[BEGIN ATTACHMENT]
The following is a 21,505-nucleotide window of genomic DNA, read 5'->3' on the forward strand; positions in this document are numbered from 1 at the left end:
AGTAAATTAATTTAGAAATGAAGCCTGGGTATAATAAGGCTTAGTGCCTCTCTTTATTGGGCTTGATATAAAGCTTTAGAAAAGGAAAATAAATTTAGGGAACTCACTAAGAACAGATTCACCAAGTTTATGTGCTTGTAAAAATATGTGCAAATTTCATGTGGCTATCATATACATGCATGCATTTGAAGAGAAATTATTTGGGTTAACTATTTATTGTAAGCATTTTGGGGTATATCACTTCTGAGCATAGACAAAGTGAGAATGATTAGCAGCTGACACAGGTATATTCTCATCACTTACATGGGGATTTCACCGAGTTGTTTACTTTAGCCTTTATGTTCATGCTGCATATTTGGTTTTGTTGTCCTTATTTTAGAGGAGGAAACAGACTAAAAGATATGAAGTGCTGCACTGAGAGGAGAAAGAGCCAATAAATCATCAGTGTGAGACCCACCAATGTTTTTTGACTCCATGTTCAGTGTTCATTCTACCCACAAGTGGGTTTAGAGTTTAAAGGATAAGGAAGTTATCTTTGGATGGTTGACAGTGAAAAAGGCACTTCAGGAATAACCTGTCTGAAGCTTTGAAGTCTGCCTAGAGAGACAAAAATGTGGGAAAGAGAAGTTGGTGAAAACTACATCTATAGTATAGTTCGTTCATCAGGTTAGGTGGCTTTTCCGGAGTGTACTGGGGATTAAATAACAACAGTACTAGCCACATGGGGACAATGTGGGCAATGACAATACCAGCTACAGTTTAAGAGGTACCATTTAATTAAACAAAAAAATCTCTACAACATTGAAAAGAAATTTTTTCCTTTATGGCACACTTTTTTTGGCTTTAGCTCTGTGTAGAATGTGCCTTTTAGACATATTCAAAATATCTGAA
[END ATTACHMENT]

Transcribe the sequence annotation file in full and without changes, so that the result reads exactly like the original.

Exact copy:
The following is a 21,505-nucleotide window of genomic DNA, read 5'->3' on the forward strand; positions in this document are numbered from 1 at the left end:
AGTAAATTAATTTAGAAATGAAGCCTGGGTATAATAAGGCTTAGTGCCTCTCTTTATTGGGCTTGATATAAAGCTTTAGAAAAGGAAAATAAATTTAGGGAACTCACTAAGAACAGATTCACCAAGTTTATGTGCTTGTAAAAATATGTGCAAATTTCATGTGGCTATCATATACATGCATGCATTTGAAGAGAAATTATTTGGGTTAACTATTTATTGTAAGCATTTTGGGGTATATCACTTCTGAGCATAGACAAAGTGAGAATGATTAGCAGCTGACACAGGTATATTCTCATCACTTACATGGGGATTTCACCGAGTTGTTTACTTTAGCCTTTATGTTCATGCTGCATATTTGGTTTTGTTGTCCTTATTTTAGAGGAGGAAACAGACTAAAAGATATGAAGTGCTGCACTGAGAGGAGAAAGAGCCAATAAATCATCAGTGTGAGACCCACCAATGTTTTTTGACTCCATGTTCAGTGTTCATTCTACCCACAAGTGGGTTTAGAGTTTAAAGGATAAGGAAGTTATCTTTGGATGGTTGACAGTGAAAAAGGCACTTCAGGAATAACCTGTCTGAAGCTTTGAAGTCTGCCTAGAGAGACAAAAATGTGGGAAAGAGAAGTTGGTGAAAACTACATCTATAGTATAGTTCGTTCATCAGGTTAGGTGGCTTTTCCGGAGTGTACTGGGGATTAAATAACAACAGTACTAGCCACATGGGGACAATGTGGGCAATGACAATACCAGCTACAGTTTAAGAGGTACCATTTAATTAAACAAAAAAATCTCTACAACATTGAAAAGAAATTTTTTCCTTTATGGCACACTTTTTTTGGCTTTAGCTCTGTGTAGAATGTGCCTTTTAGACATATTCAAAATATCTGAA